CHICAGO -- As the White Sox embark on their 2014 reshaping process, they already are a step ahead than most teams because they have a talented young pitching staff. That process takes another major step forward by having Chris Sale at the top of the rotation.
"Everybody is looking for that guy. We happen to have him," manager Robin Ventura said. "He's young and you continue to build around that way."
Sale became the third pitcher in franchise history under the age of 25 to record 200-plus strikeouts with his eight punchouts on Monday. He owns a 5.05 strikeout-to-walk ration, with Ed Walsh owning the single-season club record at 4.80 in 1908. Sale also has emerged as a leader for the other young pitchers on the staff.
"We have quite a few young guys we're excited about," Ventura said. "If you're reshaping, you'd like to start with pitching. So we're in a position where we have some young guys who are under control."
Santiago well-schooled on the events of 9/11
CHICAGO -- Following Tuesday night's 9-1 loss to the Tigers, left-hander Hector Santiago went online and began to see a common theme across Twitter and Instagram centered on never forgetting what happened 12 years ago on Sept. 11.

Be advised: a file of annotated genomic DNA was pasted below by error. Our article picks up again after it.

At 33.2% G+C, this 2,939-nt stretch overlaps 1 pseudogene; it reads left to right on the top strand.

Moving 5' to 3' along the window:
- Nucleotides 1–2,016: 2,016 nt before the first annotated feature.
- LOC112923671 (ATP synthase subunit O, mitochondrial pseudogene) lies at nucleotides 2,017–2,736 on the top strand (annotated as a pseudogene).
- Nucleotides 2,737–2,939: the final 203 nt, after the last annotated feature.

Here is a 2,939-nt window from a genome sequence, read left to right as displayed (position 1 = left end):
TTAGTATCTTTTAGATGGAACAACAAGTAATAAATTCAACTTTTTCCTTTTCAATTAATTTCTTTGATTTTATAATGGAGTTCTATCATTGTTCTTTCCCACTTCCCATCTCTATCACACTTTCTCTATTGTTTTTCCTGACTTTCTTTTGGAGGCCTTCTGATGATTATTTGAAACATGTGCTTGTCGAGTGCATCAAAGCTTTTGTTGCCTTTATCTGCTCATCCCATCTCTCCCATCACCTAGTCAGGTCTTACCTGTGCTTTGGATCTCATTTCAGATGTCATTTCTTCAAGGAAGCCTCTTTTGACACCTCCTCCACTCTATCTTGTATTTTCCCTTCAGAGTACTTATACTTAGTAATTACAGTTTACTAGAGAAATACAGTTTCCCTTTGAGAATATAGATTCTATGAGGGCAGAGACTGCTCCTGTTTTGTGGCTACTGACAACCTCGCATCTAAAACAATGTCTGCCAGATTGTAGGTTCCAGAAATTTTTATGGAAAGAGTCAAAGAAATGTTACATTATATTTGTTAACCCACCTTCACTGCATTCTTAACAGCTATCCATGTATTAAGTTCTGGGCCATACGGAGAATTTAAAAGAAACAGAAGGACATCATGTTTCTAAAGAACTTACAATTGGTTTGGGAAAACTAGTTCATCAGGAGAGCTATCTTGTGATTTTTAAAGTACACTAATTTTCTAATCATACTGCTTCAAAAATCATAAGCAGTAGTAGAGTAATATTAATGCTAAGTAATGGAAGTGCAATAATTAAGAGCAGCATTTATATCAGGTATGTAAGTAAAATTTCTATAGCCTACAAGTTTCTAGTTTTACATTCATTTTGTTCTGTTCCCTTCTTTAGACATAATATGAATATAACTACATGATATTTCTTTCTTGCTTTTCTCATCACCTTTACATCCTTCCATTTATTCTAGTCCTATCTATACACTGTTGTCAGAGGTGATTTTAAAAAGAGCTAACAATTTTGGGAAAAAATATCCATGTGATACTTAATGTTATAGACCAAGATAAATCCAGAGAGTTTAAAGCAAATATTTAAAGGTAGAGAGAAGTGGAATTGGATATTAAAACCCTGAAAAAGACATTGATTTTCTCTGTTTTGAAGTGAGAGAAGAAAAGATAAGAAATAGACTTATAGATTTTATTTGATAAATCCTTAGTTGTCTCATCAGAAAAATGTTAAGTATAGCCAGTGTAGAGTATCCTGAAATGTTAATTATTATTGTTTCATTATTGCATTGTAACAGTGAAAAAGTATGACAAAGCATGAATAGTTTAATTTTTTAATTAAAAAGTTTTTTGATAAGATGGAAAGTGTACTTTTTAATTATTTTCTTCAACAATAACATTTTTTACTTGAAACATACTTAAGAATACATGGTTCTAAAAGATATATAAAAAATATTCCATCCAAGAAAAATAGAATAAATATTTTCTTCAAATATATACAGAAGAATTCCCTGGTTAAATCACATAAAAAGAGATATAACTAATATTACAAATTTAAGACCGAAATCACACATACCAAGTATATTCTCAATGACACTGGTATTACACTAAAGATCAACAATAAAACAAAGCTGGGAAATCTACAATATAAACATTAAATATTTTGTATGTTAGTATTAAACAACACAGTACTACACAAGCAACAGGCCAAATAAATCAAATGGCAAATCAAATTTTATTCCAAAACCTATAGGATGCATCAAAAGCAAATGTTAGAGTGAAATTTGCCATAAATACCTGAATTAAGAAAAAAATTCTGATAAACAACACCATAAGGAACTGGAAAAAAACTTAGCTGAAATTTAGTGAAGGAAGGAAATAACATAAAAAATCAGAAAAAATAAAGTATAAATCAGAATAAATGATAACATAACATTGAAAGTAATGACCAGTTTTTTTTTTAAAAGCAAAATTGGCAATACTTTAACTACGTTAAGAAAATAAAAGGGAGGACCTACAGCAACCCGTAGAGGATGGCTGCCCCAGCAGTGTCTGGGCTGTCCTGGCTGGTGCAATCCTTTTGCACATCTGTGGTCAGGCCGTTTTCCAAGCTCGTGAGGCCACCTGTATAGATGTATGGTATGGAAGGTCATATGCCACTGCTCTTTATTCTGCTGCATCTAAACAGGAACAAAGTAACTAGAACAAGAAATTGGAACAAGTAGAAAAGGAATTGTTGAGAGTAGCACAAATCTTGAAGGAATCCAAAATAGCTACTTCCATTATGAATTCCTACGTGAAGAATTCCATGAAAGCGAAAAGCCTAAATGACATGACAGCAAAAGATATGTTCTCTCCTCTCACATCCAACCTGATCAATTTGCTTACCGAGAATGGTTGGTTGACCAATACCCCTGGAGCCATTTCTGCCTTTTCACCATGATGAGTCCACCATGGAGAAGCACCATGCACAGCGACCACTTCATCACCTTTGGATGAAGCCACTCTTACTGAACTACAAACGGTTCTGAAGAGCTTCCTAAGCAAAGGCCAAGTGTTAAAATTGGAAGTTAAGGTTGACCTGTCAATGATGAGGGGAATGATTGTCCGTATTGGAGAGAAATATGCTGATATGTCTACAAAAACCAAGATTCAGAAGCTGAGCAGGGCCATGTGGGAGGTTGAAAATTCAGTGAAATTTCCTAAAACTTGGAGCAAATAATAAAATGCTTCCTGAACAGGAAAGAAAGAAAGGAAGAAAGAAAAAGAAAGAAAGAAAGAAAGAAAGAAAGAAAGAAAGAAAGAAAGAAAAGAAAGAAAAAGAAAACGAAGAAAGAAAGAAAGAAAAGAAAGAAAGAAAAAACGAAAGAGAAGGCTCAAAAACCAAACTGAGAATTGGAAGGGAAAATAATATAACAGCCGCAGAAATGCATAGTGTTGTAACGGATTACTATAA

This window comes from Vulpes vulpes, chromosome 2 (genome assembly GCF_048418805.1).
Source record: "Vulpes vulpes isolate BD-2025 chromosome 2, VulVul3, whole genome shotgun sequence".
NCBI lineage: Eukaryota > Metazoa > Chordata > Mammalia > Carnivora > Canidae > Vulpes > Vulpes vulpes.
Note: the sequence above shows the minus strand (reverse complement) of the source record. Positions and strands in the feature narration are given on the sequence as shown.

"Everybody was putting pictures up saying, 'We'll never forget,'" Santiago said. "Everyone I have on Instagram, they are kind of like people I went to school with or grew up with or family. We all went to the same school."
As Santiago told MLB.com on the 12th anniversary of the atrocities that took place in New York, he was a 13-year-old, eighth-grader at Luis Munoz Marin Middle School in Newark, N.J., sitting in Ms. Foster's class on Sept. 11, 2001 when life changed.
"Our school was right on the back street and you could see right across the way. We saw it all," Santiago said. "Definitely, we will never forget. We saw it when [The World Trade Center Towers] just started turning black and smoke came trembling down."
Santiago saw the Towers go up in smoke from his school, and they were coming down by the time he made it home.
"I know everybody has seen it on the news and stuff like that, but it's not like when you see it fall right there," Santiago said. "It's right in front of you and it's happening."
Santiago joined assistant hitting coach Harold Baines and members of the White Sox Volunteer Corps in partnering with the USO of Illinois to serve lunch to approximately 120 guests of the USO on Wednesday afternoon at the Donnelly Armory on the South Side of Chicago.
Santiago signed autographs and posed for photographs with individuals representing pretty much every military discipline.
A moment of silence was observed prior to Wednesday night's game with the Tigers in honor of the National Day of Service & Remembrance on Sept. 11.